The MIB's Ashton West tells Anita Anandarajah about his attempts to eradicate the ‘social ill’ of uninsured driving
Ashton West may be a quiet, considered individual, but he speaks with missionary zeal in his role as chief executive of the Motor Insurers’ Bureau (MIB). He wants to do nothing less than eradicate the “social ill” of uninsured driving.
This is in line with the bureau’s overall strategy, which is to slash the cost of uninsured driving.
This costs the UK in excess of £0.5bn a year. West tags as “totally unacceptable” this year’s figure, standing at £388m, or as he says: “£30 per policy per annum to the honest drivers’ premium.” This puts the figure into some perspective.
West will work with recently-appointed MIB chairman Keith Morris. “Our long term objective is to stabilise and reduce the levy, while fulfilling our legal obligation to victims of uninsured driving,” he says.
Running the motor insurance data-base (MID), on which all insured motor-ists could be listed with their policy details, is an important ongoing task.
The introduction of the Fourth EU Motor Directive, requiring insurers of all UK vehicles to be traceable, has increased the visibility of the MID.
This has all added up to an exciting and important time for the MID. But if West is to achieve his aim, there are hurdles to jump first.
The police, the MID’s number one client, and the Driver and Vehicle Licensing Agency (DVLA) are increasing their use of the database. It is crucial for this to continue for it to be a success.
West’s ambition is for the database to be used as legal proof of ownership of insurance.
“In practice the police are already using the database as a first line of checking whether a vehicle is insured. If it is not on the database they will then follow up with a call to the MIB hotline,” says West.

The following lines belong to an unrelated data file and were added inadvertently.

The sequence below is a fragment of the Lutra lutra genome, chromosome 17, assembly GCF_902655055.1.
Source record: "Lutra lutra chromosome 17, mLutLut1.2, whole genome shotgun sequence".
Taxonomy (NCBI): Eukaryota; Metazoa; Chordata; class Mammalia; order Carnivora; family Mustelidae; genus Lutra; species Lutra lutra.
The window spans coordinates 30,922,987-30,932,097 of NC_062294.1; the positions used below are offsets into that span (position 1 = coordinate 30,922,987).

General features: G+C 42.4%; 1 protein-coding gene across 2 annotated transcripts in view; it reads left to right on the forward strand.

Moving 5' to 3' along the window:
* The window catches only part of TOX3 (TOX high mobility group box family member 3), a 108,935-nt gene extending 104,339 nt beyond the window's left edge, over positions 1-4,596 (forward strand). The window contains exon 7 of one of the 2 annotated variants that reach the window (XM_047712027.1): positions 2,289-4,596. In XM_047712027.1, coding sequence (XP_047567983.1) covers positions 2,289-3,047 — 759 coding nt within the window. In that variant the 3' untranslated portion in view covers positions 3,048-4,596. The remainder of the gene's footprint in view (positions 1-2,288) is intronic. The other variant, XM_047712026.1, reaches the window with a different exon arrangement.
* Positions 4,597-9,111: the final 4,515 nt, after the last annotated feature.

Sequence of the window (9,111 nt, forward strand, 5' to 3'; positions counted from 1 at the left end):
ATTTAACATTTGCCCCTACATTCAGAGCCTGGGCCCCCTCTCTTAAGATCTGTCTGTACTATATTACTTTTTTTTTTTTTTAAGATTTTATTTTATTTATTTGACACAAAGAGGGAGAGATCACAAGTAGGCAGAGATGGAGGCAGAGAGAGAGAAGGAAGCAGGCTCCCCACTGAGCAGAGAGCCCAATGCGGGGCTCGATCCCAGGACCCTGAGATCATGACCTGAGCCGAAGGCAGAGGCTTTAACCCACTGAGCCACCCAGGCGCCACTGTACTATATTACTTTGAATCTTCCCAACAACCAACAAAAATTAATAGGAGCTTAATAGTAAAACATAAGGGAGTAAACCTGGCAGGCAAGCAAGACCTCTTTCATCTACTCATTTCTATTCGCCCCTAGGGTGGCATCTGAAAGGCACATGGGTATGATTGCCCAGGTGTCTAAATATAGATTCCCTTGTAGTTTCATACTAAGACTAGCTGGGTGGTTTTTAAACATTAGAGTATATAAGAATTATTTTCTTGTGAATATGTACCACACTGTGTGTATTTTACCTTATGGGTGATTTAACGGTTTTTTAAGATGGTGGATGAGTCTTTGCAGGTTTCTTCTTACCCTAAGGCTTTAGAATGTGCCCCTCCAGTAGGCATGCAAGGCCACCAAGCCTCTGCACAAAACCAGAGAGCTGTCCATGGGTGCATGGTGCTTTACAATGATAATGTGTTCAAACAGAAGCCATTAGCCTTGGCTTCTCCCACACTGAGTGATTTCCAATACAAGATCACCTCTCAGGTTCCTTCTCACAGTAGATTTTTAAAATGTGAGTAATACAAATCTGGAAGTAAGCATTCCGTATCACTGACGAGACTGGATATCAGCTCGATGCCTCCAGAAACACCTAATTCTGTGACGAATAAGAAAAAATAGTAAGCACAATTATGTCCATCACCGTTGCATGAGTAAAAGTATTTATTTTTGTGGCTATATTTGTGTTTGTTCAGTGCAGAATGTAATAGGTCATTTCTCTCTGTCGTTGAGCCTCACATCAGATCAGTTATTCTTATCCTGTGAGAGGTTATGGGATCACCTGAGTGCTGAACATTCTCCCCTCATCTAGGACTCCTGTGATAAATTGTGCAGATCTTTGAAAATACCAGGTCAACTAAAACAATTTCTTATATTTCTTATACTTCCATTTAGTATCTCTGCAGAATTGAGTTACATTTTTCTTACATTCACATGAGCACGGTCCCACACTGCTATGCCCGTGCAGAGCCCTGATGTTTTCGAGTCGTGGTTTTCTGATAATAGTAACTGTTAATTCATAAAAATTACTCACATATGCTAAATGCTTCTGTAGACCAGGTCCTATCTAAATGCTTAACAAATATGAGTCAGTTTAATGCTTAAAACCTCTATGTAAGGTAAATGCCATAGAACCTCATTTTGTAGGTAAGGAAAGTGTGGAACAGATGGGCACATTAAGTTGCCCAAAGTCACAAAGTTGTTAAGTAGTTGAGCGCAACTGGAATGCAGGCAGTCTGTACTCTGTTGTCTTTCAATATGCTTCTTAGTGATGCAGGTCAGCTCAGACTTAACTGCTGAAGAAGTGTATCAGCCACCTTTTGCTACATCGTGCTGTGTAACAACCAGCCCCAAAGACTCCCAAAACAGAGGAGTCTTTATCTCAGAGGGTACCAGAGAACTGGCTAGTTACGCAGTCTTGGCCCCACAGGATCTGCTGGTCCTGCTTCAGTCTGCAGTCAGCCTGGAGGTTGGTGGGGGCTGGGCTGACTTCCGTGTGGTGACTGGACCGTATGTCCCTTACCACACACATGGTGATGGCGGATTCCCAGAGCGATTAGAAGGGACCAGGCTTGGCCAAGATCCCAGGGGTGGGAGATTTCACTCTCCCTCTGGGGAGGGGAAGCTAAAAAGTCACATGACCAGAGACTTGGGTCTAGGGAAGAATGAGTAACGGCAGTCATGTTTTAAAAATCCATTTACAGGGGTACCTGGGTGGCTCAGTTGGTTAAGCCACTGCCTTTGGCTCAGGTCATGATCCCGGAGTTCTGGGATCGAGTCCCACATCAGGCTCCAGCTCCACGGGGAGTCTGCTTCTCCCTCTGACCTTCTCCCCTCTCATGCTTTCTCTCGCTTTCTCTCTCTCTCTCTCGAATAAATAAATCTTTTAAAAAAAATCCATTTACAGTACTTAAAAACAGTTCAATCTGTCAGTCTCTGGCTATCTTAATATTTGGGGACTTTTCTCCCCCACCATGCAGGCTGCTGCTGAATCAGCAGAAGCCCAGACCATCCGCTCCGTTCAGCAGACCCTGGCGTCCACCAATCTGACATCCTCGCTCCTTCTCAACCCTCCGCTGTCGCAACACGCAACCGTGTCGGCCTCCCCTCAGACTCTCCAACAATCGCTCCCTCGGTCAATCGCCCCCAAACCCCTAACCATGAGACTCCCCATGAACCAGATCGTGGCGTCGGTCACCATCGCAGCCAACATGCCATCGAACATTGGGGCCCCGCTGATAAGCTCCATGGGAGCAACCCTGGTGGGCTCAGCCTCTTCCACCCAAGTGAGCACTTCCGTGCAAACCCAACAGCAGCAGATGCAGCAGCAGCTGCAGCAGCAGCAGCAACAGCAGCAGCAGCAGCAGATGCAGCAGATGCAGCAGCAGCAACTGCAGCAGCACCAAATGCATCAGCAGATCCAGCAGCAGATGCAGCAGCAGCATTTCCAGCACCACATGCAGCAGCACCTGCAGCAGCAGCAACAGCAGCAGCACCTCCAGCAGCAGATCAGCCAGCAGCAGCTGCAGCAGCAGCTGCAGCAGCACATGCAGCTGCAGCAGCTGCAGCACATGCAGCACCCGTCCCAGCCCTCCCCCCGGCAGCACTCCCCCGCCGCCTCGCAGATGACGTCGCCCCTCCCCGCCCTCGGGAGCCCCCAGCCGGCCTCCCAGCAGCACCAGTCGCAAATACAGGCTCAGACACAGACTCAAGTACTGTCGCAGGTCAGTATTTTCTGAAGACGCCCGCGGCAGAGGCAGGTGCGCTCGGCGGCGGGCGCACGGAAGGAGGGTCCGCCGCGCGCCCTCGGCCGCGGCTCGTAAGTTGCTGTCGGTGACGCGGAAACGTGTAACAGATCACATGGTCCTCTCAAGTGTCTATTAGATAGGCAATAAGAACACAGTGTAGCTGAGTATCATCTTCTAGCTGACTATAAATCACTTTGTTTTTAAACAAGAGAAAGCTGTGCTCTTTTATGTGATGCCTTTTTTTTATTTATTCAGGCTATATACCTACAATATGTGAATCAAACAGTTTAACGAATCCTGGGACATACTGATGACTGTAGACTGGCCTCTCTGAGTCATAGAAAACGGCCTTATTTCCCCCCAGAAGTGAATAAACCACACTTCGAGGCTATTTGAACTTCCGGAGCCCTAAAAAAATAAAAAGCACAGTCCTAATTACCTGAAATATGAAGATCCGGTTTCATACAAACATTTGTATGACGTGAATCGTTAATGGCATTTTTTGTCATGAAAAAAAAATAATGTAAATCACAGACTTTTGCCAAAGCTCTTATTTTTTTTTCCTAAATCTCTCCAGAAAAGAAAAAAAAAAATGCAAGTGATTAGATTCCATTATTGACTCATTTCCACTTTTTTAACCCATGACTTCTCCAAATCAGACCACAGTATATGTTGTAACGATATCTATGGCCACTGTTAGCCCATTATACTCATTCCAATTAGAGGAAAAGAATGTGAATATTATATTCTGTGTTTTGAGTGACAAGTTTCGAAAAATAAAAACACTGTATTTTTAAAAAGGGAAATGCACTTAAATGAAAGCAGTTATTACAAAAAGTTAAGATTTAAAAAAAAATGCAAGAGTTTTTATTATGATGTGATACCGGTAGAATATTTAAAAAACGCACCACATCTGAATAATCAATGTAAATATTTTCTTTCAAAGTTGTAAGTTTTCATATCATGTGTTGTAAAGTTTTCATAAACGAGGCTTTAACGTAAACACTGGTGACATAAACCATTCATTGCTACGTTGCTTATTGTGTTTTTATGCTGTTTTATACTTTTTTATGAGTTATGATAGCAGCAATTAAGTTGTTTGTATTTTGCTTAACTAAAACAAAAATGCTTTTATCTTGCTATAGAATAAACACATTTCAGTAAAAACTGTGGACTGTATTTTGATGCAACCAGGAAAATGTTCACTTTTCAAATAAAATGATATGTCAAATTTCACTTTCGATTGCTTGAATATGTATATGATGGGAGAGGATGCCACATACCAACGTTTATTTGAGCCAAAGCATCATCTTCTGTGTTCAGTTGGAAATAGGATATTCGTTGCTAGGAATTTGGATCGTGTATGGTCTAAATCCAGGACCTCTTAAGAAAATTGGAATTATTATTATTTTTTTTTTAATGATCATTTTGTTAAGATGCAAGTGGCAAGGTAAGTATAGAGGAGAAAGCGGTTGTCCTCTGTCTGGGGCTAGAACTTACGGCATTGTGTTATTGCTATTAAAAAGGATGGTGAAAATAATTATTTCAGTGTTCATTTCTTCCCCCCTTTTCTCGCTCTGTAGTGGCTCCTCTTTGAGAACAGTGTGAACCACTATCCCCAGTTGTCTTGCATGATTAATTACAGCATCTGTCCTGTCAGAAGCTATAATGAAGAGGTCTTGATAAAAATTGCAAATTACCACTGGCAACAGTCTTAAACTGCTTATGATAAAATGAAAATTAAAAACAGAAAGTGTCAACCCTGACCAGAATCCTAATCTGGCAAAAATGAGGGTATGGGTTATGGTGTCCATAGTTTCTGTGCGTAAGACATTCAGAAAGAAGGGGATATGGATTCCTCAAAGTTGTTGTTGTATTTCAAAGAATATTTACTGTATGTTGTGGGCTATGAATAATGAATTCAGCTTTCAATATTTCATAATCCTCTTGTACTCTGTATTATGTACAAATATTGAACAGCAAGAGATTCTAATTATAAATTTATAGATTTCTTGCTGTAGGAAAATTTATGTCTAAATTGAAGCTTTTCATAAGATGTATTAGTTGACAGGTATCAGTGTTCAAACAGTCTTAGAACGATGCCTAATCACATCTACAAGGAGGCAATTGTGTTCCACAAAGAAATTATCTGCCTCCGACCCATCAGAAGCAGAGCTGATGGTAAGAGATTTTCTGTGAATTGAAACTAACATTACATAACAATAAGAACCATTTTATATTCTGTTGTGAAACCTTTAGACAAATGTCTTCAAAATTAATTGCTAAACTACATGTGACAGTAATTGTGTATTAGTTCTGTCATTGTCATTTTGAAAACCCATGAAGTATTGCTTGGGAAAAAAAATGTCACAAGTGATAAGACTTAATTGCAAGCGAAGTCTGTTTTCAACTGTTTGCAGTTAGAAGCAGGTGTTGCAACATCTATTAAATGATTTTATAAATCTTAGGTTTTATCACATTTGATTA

The police are expected to clock in 30 million hits this year – or one hit every second. The DVLA will follow the same practice next year.
“We know the government is keen to move towards e-commerce. Utilising the database is a logical move,” says West. “Whether it is practical and cost effective is to be seen.”
The bureau is bracing itself for something of a crunch time come
1 January, when insurers will have to conform to the new seven-day window for updating the database with policy information. The target has been 14 days since October 2005.
The MIB hopes to achieve 95% compliance of all data by seven days by the time the new rules come into place. At the end of August 2007, the figures for personal vehicles were 95.4% compliant within seven days, four months ahead of schedule.
It’s all about “compliance, compliance, compliance” as West leads the MIB in ensuring the police do not seize the wrong vehicle simply because the data contained in the MID is not up-to-date.
The bureau set up a dedicated helpline for the police to contact insurers via the MID, which will be fully rolled out to the 40-odd police forces around Great Britain in October.
The turnaround time for each inquiry is 15 minutes. The database is now taking between 700 and 800 calls a week from 29 out of 54 police forces in Great Britain.